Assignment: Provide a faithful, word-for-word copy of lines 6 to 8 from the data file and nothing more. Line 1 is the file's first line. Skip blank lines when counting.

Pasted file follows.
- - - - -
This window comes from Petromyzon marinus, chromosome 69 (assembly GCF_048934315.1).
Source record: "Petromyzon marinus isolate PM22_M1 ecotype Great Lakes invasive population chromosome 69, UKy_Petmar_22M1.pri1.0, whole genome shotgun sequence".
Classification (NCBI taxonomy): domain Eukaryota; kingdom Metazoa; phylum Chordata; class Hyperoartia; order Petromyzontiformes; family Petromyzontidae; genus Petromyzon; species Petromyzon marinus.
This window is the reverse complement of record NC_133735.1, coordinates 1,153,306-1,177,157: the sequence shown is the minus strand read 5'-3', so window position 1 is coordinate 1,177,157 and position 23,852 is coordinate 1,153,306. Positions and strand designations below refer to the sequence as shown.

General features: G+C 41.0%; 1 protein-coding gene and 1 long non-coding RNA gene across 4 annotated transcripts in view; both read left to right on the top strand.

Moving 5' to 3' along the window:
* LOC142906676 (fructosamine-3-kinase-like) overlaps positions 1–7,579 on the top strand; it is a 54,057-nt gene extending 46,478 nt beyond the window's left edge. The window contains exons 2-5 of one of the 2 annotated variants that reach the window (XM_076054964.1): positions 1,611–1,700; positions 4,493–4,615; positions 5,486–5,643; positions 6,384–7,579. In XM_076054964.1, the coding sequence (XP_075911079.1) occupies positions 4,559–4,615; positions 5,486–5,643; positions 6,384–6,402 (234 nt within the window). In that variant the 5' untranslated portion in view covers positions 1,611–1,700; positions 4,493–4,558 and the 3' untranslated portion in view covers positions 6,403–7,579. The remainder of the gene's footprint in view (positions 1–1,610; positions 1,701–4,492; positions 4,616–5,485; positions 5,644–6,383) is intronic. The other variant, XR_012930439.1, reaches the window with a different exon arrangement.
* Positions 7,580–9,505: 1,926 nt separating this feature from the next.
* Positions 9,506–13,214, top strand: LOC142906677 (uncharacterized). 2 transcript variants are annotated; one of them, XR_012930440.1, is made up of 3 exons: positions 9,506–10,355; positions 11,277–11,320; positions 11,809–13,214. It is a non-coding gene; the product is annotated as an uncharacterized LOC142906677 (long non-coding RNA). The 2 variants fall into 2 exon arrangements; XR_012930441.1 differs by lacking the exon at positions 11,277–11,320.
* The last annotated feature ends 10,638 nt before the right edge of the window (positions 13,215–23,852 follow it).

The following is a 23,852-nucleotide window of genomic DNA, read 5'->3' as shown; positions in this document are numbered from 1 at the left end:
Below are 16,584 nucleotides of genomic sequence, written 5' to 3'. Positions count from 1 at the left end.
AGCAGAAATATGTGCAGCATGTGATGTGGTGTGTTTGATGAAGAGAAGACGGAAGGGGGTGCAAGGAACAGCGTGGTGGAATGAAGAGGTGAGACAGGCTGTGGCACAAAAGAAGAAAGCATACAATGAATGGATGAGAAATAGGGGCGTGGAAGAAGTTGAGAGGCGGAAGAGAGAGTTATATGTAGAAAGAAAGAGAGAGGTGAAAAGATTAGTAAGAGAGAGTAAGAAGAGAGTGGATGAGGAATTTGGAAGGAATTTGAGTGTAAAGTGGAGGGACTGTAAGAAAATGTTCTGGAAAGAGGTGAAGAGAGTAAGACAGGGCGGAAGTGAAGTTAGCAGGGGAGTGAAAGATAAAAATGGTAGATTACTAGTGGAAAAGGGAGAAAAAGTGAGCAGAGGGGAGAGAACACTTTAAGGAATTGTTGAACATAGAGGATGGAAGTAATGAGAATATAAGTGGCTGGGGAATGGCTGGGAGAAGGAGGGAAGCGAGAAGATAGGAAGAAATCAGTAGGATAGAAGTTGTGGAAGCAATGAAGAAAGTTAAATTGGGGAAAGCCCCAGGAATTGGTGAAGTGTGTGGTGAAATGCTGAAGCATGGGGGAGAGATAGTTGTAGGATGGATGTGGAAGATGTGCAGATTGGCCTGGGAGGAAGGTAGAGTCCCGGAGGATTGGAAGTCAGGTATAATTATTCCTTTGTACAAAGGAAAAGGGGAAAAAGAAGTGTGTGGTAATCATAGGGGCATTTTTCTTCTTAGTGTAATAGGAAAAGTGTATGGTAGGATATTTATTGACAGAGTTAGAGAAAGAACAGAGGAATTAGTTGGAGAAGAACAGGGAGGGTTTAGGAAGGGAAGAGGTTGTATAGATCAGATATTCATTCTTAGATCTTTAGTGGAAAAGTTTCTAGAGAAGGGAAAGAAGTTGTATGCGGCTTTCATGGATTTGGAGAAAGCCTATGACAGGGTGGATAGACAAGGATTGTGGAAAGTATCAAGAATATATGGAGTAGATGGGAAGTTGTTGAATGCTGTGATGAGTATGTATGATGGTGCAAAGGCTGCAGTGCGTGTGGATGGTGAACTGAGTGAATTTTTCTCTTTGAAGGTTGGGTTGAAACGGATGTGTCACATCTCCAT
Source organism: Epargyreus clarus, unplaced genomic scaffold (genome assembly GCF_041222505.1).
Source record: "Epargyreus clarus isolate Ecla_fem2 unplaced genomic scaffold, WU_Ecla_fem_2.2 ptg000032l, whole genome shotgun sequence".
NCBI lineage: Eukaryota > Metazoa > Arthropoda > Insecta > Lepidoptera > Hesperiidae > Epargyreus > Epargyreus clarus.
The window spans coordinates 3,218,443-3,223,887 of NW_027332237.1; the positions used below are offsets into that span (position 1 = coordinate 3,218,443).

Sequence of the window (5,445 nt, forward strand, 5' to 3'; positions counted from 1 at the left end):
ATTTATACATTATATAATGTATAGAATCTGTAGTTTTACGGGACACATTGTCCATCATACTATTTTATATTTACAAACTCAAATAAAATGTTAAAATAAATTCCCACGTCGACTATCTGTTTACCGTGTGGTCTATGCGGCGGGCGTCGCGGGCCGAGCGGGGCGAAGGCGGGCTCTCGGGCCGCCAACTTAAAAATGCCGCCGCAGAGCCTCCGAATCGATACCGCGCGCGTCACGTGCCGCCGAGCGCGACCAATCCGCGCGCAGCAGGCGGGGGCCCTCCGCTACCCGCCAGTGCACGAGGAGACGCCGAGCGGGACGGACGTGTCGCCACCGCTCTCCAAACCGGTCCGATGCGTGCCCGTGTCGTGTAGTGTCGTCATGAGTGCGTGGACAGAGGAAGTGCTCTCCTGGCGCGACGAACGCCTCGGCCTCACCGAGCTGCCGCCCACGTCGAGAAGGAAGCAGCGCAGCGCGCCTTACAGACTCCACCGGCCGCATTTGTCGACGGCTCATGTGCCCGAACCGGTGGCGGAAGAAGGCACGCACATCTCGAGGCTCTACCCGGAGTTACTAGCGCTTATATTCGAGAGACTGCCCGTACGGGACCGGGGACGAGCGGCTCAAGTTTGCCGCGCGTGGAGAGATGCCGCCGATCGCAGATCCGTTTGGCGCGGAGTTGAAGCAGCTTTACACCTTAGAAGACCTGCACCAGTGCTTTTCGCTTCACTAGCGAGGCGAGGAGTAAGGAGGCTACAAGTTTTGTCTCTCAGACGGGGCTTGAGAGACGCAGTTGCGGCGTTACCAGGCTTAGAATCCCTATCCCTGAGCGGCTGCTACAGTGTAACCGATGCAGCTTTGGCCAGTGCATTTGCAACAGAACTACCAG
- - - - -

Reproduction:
Moving 5' to 3' along the window:
* LOC142906676 (fructosamine-3-kinase-like) overlaps positions 1–7,579 on the top strand; it is a 54,057-nt gene extending 46,478 nt beyond the window's left edge. The window contains exons 2-5 of one of the 2 annotated variants that reach the window (XM_076054964.1): positions 1,611–1,700; positions 4,493–4,615; positions 5,486–5,643; positions 6,384–7,579. In XM_076054964.1, the coding sequence (XP_075911079.1) occupies positions 4,559–4,615; positions 5,486–5,643; positions 6,384–6,402 (234 nt within the window). In that variant the 5' untranslated portion in view covers positions 1,611–1,700; positions 4,493–4,558 and the 3' untranslated portion in view covers positions 6,403–7,579. The remainder of the gene's footprint in view (positions 1–1,610; positions 1,701–4,492; positions 4,616–5,485; positions 5,644–6,383) is intronic. The other variant, XR_012930439.1, reaches the window with a different exon arrangement.
* Positions 7,580–9,505: 1,926 nt separating this feature from the next.